Stars from Harvey Weinstein to Kevin Spacey have been accused of sexual abuse during the #MeToo movement. Although some celebrities are facing the consequences of their actions, others have been unscathed.
In Amber Tamblyn’s new book Era of Ignition: Coming of Age in a Time of Rage and Revolution, she slams comedians Aziz Ansari and Louis C.K. for “steamrolling over the topics” despite the accusations against them.
“In one of the more controversial stories to come out of the #MeToo reckoning, comedian Aziz Ansari was accused of heavily coercing a woman into coming back to his apartment to have sex when she didn’t want to,” the book, which was released on March 5, read. “Aziz laid low for a few months, only to reemerge later, untouched and ready for another international comedy tour.”
She continued, “The American public was so hungry for its #MeToo backlash, so ready for Woody Allen’s words to come true, that they pointed to this story about Aziz as nothing more than a bad date and an inevitable example of all the false allegations to come against men.”
As Radar has reported, a woman claimed Ansari, 36, sexually harassed her despite “giving off cues that she wasn’t interested.” She described it as the “worst night” of her life.
Ansari confirmed the two engaged in sexual activity, which he felt was “completely consensual.”
“The next day, I got a text from her saying that although ‘it may have seemed okay,’ upon further reflection, she felt uncomfortable,” he said in a statement. “It was true that everything did seem okay to me, so when I heard that it was not the case for her, I was surprised and concerned. I took her words to heart and responded privately after taking the time to process what she had said.”
A friend told Tamblyn, 35, that she had been coerced and sexually assaulted by the creator of a popular TV show.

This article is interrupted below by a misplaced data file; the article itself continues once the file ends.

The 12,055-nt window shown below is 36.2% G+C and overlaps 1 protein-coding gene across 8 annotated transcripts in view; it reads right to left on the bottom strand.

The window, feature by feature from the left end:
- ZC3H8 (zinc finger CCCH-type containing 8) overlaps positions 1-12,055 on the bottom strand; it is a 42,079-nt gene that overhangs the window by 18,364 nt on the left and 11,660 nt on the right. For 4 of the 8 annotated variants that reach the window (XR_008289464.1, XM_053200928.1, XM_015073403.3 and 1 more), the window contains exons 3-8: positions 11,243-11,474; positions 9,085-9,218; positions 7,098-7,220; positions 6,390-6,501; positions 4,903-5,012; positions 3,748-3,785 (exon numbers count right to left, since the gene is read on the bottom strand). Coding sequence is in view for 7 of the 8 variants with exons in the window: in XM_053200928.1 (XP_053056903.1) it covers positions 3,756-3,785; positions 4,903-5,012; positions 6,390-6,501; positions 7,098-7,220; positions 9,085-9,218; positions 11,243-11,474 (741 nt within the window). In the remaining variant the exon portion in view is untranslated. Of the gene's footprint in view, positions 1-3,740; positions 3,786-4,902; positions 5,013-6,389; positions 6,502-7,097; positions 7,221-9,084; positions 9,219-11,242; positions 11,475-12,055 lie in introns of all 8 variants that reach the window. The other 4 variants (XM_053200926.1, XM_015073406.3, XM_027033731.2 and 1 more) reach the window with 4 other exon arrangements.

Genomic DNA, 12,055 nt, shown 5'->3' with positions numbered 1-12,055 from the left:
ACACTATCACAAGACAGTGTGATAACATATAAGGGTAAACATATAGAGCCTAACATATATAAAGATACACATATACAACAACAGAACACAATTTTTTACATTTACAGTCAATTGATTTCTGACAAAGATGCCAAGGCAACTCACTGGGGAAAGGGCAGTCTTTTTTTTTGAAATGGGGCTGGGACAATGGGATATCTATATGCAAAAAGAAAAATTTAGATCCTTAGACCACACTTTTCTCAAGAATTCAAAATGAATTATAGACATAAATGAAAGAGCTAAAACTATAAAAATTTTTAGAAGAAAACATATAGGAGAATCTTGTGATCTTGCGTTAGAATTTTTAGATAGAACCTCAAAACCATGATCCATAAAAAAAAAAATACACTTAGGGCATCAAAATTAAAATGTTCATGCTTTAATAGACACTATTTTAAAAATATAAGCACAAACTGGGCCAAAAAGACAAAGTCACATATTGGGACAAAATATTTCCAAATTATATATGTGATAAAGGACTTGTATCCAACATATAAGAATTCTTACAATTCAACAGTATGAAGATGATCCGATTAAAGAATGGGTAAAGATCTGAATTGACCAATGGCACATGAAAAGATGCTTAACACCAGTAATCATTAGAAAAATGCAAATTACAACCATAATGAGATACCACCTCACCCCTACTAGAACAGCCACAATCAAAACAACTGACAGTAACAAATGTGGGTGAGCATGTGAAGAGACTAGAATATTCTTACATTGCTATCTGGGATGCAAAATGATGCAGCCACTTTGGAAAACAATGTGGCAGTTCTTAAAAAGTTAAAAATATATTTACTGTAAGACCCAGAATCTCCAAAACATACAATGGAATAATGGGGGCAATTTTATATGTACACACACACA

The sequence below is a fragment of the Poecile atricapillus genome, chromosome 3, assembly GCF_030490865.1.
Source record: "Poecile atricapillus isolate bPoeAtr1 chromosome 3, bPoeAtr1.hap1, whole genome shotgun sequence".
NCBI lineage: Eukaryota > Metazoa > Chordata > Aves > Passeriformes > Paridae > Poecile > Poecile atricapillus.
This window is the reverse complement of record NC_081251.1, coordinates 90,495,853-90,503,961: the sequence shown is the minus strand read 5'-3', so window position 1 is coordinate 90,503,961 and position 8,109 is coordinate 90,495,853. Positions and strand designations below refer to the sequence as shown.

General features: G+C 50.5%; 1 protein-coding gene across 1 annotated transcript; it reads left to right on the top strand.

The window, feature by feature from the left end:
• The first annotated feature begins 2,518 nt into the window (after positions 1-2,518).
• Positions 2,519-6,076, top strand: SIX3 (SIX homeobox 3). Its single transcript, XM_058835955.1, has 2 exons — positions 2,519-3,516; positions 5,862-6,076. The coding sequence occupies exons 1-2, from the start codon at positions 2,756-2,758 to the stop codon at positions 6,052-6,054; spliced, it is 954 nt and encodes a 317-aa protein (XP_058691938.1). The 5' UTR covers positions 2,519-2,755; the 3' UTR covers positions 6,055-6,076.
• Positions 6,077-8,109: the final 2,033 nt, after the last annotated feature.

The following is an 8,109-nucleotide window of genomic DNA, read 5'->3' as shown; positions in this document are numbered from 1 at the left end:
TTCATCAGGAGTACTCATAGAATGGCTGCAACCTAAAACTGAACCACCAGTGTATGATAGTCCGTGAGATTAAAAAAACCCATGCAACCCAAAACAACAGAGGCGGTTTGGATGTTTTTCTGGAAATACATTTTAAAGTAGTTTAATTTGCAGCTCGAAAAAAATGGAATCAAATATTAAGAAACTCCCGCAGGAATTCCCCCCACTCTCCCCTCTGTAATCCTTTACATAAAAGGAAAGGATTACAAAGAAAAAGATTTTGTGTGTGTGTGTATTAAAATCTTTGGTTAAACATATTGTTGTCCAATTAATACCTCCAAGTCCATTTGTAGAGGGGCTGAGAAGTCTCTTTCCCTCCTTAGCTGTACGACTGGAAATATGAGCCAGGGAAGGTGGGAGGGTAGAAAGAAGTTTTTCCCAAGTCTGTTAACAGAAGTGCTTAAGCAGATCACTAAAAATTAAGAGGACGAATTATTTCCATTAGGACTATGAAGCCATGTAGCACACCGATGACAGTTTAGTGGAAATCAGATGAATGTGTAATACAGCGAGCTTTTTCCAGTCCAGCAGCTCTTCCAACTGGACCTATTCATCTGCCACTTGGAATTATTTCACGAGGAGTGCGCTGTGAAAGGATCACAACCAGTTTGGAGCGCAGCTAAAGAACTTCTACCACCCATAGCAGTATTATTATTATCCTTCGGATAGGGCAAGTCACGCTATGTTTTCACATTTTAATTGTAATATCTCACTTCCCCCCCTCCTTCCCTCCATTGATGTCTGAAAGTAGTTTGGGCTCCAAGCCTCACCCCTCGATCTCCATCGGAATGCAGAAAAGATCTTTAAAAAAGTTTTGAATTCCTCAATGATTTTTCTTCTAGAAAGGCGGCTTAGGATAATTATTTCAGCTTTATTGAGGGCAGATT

“He lured her back to his house and gotten her drunk, wearing her down with requests to have sex until she finally ‘gave up and got it over with,’” she penned. “Sound familiar? Upon seeing how the woman in the Ansari story was treated publicly, she said, ‘I don’t want to say something about it now. I’m too scared that I will end up like that woman.'”
Tamblyn then went on to discuss Louis C.K.’s career. She explained how he wrote “the most believable and acceptable” apology letter of the #MeToo movement.
“He ended it by saying, ‘I have spent my long and lucky career talking and saying anything I want. I will now step back and take a long time to listen,’” she wrote of the apology. “It is clear that Louis delivered on the first two promises in that sentence: to step back and to take a long time (sort of.)”
But she then slammed, “In his return to the stage at the Comedy Cellar – an unannounced performance given without audience consent – he made absolutely no mention of his misdeeds and provided no reflection as to what exactly he had listened to and perhaps learned during his year of stepping back.”
She added, “Instead, he dog whistled with a rape whistle joke, as if signaling that he owed nothing to anyone – no explanation – no comment, no recourse – and neither did other men like him.”
Do you agree with Tamblyn? Respond in the comments below.
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